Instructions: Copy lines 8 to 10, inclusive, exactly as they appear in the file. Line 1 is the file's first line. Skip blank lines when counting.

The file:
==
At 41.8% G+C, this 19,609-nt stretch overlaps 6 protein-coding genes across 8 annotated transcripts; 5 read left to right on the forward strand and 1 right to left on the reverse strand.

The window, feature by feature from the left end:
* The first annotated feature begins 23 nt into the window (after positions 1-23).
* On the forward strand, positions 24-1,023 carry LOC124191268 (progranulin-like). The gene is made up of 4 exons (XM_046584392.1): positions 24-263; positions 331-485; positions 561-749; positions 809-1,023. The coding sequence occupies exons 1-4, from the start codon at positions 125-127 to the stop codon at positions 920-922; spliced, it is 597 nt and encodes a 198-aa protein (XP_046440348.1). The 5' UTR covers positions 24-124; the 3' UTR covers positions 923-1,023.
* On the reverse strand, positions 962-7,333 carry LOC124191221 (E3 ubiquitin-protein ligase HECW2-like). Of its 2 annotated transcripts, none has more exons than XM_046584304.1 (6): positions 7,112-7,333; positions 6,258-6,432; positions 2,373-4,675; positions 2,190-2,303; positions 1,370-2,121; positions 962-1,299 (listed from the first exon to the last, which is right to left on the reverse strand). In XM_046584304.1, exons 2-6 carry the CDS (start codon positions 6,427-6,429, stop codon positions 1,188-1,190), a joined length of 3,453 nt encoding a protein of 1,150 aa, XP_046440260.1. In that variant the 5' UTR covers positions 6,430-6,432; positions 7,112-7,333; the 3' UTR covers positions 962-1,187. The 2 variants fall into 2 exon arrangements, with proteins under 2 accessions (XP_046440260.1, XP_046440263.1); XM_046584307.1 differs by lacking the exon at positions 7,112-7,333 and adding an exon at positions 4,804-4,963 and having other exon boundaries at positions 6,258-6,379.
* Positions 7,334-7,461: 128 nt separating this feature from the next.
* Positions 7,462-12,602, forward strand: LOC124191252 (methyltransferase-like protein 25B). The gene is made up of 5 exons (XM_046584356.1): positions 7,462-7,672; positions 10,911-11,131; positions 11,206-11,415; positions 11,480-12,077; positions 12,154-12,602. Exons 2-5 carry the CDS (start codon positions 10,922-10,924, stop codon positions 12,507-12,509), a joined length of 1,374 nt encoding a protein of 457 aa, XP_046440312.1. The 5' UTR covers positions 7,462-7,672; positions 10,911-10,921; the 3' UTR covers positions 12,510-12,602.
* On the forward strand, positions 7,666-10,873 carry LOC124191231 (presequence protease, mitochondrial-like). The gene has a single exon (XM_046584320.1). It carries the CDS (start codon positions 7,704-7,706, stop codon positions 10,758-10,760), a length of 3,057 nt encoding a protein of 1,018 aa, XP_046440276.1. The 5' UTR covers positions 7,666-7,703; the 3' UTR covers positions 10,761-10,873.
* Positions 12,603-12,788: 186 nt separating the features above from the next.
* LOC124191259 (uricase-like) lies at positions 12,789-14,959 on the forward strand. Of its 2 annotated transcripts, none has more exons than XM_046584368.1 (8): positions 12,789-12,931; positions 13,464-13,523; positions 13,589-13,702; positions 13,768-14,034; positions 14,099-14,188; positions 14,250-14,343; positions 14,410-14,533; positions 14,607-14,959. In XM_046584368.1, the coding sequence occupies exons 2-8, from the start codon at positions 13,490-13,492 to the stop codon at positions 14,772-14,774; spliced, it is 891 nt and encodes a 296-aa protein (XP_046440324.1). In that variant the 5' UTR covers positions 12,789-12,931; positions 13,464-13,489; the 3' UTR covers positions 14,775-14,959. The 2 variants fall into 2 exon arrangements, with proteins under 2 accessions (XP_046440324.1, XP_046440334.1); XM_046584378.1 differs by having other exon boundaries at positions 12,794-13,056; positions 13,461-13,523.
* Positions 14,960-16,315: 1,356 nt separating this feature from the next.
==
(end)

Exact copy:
* On the forward strand, positions 7,666-10,873 carry LOC124191231 (presequence protease, mitochondrial-like). The gene has a single exon (XM_046584320.1). It carries the CDS (start codon positions 7,704-7,706, stop codon positions 10,758-10,760), a length of 3,057 nt encoding a protein of 1,018 aa, XP_046440276.1. The 5' UTR covers positions 7,666-7,703; the 3' UTR covers positions 10,761-10,873.
* Positions 12,603-12,788: 186 nt separating the features above from the next.
* LOC124191259 (uricase-like) lies at positions 12,789-14,959 on the forward strand. Of its 2 annotated transcripts, none has more exons than XM_046584368.1 (8): positions 12,789-12,931; positions 13,464-13,523; positions 13,589-13,702; positions 13,768-14,034; positions 14,099-14,188; positions 14,250-14,343; positions 14,410-14,533; positions 14,607-14,959. In XM_046584368.1, the coding sequence occupies exons 2-8, from the start codon at positions 13,490-13,492 to the stop codon at positions 14,772-14,774; spliced, it is 891 nt and encodes a 296-aa protein (XP_046440324.1). In that variant the 5' UTR covers positions 12,789-12,931; positions 13,464-13,489; the 3' UTR covers positions 14,775-14,959. The 2 variants fall into 2 exon arrangements, with proteins under 2 accessions (XP_046440324.1, XP_046440334.1); XM_046584378.1 differs by having other exon boundaries at positions 12,794-13,056; positions 13,461-13,523.